• Ascend to a Higher Plane of Existence: While ambiguous, the ending of Case 23 implies that this has happened to Detective Vandermeer. Probably confirmed in Theatre, where Mr. Owl (or his stand-in) tells him that his mind's reaching a higher state of consciousness.
  • Asshole Victim: The animal guests in Rusty Lake Hotel fall into this, since Rusty Lake Paradise ultimately reveals that Mr. Owl has a damn good reason for wanting them dead. Even without knowing that, Mr. Boar definitely falls into this trope.
  • Badass Grandpa: Dale's grandpa in Birthday, once you hand him the gun to stop Mr Rabbit from murdering his family all over again.
  • Badass Longcoat: Mr. Crow is often seen wearing a long black coat, complete with a white bowtie.
  • Beard of Sorrow: It is implied that Detective Vandermeer's shaggy facial hair is a byproduct of him obsessing over the Rusty Lake case for days on end. However, he is seen with it while making his phone call to Mr. Crow at the murder scene, which was when he just got introduced to the case.
  • Big Eater:
    • The old woman in The Mill must be repeatedly bribed with food to craft several useful items for you.
    • Mr Boar in Hotel, as he will keep eating sandwiches in his room.
    • Paradise has Gerard, who is noted for his big appetite.
  • Big, Screwed-Up Family: The Vanderboom family in Roots. Although most of them would probably have been fine if not for Albert.
    • The Eilander family of Paradise aren't much better, having formed a cult of sorts involving Rusty Lake.
  • Bilingual Bonus: In Theatre, the writing that gradually appears on the pictures are the Sanskrit words for the six realms of existence in Buddhism: "Hell realm" on the forest picture, "hungry ghost realm" on the Corrupted's picture, "animal realm" on the fish's picture, "human realm" on the woman's picture, "demi-god realm" on Mr. Crow's picture, and "god realm" on the ? picture.
  • Bird People: Mr. Owl and Mr. Crow are commonly depicted as having human bodies and bird heads. That said, Mr Crow sometimes has Feather Fingers, and at the end of the secret level in Roots, Mr Crow sprouts a pair of wings from his back.
  • A Birthday, Not a Break: Dale's parents and grandfather are murdered on his birthday. At least until Dale's future self intervenes.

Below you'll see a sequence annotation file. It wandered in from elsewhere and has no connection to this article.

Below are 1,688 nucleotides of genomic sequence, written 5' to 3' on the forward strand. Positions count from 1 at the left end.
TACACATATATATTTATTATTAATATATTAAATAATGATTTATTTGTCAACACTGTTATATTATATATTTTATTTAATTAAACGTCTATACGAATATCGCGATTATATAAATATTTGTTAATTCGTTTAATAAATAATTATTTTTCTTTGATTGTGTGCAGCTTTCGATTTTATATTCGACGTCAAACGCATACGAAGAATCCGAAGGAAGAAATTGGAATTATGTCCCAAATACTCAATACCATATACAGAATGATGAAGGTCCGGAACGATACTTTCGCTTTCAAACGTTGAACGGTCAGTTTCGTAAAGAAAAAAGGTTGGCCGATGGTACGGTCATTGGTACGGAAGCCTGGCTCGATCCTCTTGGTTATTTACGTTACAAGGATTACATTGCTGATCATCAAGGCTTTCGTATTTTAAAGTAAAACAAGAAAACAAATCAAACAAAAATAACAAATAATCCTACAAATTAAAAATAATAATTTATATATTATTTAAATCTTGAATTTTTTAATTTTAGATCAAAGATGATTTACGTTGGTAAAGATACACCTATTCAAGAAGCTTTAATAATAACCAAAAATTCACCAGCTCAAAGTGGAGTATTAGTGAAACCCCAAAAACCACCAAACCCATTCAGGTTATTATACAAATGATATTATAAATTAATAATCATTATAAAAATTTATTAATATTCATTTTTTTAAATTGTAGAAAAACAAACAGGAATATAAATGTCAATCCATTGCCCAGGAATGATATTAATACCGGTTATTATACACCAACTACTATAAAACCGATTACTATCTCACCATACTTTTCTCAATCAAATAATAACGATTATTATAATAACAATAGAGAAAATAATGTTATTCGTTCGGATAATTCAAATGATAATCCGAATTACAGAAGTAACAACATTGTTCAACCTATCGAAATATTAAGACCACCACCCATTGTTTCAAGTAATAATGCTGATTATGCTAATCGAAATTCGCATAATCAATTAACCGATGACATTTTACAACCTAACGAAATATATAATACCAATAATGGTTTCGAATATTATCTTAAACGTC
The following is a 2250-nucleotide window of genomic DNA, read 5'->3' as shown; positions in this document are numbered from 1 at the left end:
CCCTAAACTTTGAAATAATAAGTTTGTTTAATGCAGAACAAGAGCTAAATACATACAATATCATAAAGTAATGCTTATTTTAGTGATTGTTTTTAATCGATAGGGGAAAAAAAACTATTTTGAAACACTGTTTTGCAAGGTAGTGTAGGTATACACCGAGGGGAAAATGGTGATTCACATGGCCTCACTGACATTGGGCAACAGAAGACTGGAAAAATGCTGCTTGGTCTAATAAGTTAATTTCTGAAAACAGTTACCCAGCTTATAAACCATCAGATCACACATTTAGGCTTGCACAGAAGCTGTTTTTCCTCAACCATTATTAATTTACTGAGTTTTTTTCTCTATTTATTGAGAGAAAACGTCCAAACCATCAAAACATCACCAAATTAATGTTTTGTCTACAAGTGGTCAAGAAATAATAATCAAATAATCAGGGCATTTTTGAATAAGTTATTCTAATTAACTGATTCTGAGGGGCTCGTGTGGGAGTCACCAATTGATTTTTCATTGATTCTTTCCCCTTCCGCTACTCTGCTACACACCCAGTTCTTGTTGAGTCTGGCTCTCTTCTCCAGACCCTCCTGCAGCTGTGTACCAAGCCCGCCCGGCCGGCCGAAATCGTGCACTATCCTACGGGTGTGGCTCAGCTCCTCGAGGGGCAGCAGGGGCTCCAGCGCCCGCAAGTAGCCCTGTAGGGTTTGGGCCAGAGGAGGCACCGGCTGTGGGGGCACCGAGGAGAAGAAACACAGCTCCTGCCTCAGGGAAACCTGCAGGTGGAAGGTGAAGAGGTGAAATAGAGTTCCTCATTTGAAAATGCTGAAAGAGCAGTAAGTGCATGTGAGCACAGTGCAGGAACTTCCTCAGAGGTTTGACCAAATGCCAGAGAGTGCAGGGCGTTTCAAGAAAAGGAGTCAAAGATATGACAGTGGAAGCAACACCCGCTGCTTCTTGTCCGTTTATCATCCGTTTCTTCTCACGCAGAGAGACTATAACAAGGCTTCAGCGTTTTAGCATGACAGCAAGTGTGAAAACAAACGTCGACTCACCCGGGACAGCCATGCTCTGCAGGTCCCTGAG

• Birthday Episode: Birthday, naturally.
  • Blue and Orange Morality: Mr. Crow and Mr. Owl. It's difficult to say what they even are, let alone why they do what they do. In The Mill it is revealed that they empower the lake somehow by crafting the cubes from human memories. Mr. Owl seems to prefer that they use good memories due to the dangerous side-effects of using bad ones. Good or bad, however, the memories still have to come from dead human bodies.
    • Hotel takes this even further with Mr. Crow and Mr. Owl expecting the player character to fulfill their guests' needs and make sure they get a nice dinner every evening... by killing one of them every day after their needs are met and serving their meat to the other guests. It's left unclear if the guests are aware of this and/or if they actually want this to happen (as at least one of them does exhibit suicidal ideations).
    • The Cave finally reveals much about their motivations. They were once humans who drank the Elixir of Life and Death. However, the elixir appears to wear off over time. Making the cubes from memories, including a new type that apparently can change the future, is implied to be part of their plan for gaining access to "the full Elixir".
    • Paradox only complicates things further by hinting that Mr. Crow and Mr. Owl may not have exactly the same agenda; Mr. Owl seems concerned with making Dale into his successor as "ruler" of Rusty Lake, while Mr. Crow seems to not be in on this plan and to have his own (currently unspecified) agenda.
  • Body Horror: Happens regularly, especially to the Woman following her death.